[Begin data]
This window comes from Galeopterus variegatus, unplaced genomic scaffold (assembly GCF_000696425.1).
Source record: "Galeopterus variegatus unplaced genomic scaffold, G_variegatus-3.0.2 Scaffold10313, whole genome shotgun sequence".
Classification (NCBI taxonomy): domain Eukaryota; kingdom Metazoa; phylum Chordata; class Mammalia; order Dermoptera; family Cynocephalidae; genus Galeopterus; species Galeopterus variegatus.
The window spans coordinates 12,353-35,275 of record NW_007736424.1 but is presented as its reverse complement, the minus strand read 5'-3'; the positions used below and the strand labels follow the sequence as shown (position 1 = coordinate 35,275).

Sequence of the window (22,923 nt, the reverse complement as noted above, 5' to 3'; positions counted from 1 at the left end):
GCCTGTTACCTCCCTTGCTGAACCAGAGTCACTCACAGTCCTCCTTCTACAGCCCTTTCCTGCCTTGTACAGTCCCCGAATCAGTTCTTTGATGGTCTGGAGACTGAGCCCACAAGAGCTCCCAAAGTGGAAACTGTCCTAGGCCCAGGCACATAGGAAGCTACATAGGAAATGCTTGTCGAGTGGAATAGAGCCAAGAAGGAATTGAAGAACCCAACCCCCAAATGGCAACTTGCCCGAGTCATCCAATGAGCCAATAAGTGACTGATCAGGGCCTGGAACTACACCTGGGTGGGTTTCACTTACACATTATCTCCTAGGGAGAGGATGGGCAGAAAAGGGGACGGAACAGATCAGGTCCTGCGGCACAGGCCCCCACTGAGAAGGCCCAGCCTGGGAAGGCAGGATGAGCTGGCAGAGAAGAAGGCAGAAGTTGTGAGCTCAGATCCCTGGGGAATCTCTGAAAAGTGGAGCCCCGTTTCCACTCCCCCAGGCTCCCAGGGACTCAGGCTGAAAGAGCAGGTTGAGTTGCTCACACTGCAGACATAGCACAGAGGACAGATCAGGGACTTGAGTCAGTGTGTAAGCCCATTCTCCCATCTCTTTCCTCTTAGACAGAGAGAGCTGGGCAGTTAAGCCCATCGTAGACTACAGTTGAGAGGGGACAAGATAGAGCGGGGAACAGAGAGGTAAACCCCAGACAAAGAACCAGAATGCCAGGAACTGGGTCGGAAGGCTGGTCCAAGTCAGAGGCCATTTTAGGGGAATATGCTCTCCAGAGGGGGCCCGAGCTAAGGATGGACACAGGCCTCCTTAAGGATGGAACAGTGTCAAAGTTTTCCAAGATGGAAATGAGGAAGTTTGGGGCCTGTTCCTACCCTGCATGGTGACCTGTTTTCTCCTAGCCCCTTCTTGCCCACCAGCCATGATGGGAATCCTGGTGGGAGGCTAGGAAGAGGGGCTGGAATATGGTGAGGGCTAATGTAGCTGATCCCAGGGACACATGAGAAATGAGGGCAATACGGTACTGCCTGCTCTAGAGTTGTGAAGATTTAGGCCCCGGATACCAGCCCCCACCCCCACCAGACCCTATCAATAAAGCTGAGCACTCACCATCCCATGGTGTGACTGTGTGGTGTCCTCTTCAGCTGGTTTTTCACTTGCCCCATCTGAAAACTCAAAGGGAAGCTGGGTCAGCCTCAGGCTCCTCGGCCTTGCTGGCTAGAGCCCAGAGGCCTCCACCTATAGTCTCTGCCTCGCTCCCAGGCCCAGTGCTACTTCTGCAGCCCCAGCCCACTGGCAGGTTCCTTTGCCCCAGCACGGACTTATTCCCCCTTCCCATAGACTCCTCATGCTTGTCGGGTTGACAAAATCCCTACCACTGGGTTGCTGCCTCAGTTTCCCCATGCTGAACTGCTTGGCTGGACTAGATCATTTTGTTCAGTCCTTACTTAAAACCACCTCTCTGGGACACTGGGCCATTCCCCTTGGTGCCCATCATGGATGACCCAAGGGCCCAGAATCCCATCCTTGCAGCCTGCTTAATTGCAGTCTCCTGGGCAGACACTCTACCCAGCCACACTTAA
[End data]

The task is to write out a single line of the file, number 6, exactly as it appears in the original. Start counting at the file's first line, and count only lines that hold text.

GCCTGTTACCTCCCTTGCTGAACCAGAGTCACTCACAGTCCTCCTTCTACAGCCCTTTCCTGCCTTGTACAGTCCCCGAATCAGTTCTTTGATGGTCTGGAGACTGAGCCCACAAGAGCTCCCAAAGTGGAAACTGTCCTAGGCCCAGGCACATAGGAAGCTACATAGGAAATGCTTGTCGAGTGGAATAGAGCCAAGAAGGAATTGAAGAACCCAACCCCCAAATGGCAACTTGCCCGAGTCATCCAATGAGCCAATAAGTGACTGATCAGGGCCTGGAACTACACCTGGGTGGGTTTCACTTACACATTATCTCCTAGGGAGAGGATGGGCAGAAAAGGGGACGGAACAGATCAGGTCCTGCGGCACAGGCCCCCACTGAGAAGGCCCAGCCTGGGAAGGCAGGATGAGCTGGCAGAGAAGAAGGCAGAAGTTGTGAGCTCAGATCCCTGGGGAATCTCTGAAAAGTGGAGCCCCGTTTCCACTCCCCCAGGCTCCCAGGGACTCAGGCTGAAAGAGCAGGTTGAGTTGCTCACACTGCAGACATAGCACAGAGGACAGATCAGGGACTTGAGTCAGTGTGTAAGCCCATTCTCCCATCTCTTTCCTCTTAGACAGAGAGAGCTGGGCAGTTAAGCCCATCGTAGACTACAGTTGAGAGGGGACAAGATAGAGCGGGGAACAGAGAGGTAAACCCCAGACAAAGAACCAGAATGCCAGGAACTGGGTCGGAAGGCTGGTCCAAGTCAGAGGCCATTTTAGGGGAATATGCTCTCCAGAGGGGGCCCGAGCTAAGGATGGACACAGGCCTCCTTAAGGATGGAACAGTGTCAAAGTTTTCCAAGATGGAAATGAGGAAGTTTGGGGCCTGTTCCTACCCTGCATGGTGACCTGTTTTCTCCTAGCCCCTTCTTGCCCACCAGCCATGATGGGAATCCTGGTGGGAGGCTAGGAAGAGGGGCTGGAATATGGTGAGGGCTAATGTAGCTGATCCCAGGGACACATGAGAAATGAGGGCAATACGGTACTGCCTGCTCTAGAGTTGTGAAGATTTAGGCCCCGGATACCAGCCCCCACCCCCACCAGACCCTATCAATAAAGCTGAGCACTCACCATCCCATGGTGTGACTGTGTGGTGTCCTCTTCAGCTGGTTTTTCACTTGCCCCATCTGAAAACTCAAAGGGAAGCTGGGTCAGCCTCAGGCTCCTCGGCCTTGCTGGCTAGAGCCCAGAGGCCTCCACCTATAGTCTCTGCCTCGCTCCCAGGCCCAGTGCTACTTCTGCAGCCCCAGCCCACTGGCAGGTTCCTTTGCCCCAGCACGGACTTATTCCCCCTTCCCATAGACTCCTCATGCTTGTCGGGTTGACAAAATCCCTACCACTGGGTTGCTGCCTCAGTTTCCCCATGCTGAACTGCTTGGCTGGACTAGATCATTTTGTTCAGTCCTTACTTAAAACCACCTCTCTGGGACACTGGGCCATTCCCCTTGGTGCCCATCATGGATGACCCAAGGGCCCAGAATCCCATCCTTGCAGCCTGCTTAATTGCAGTCTCCTGGGCAGACACTCTACCCAGCCACACTTAA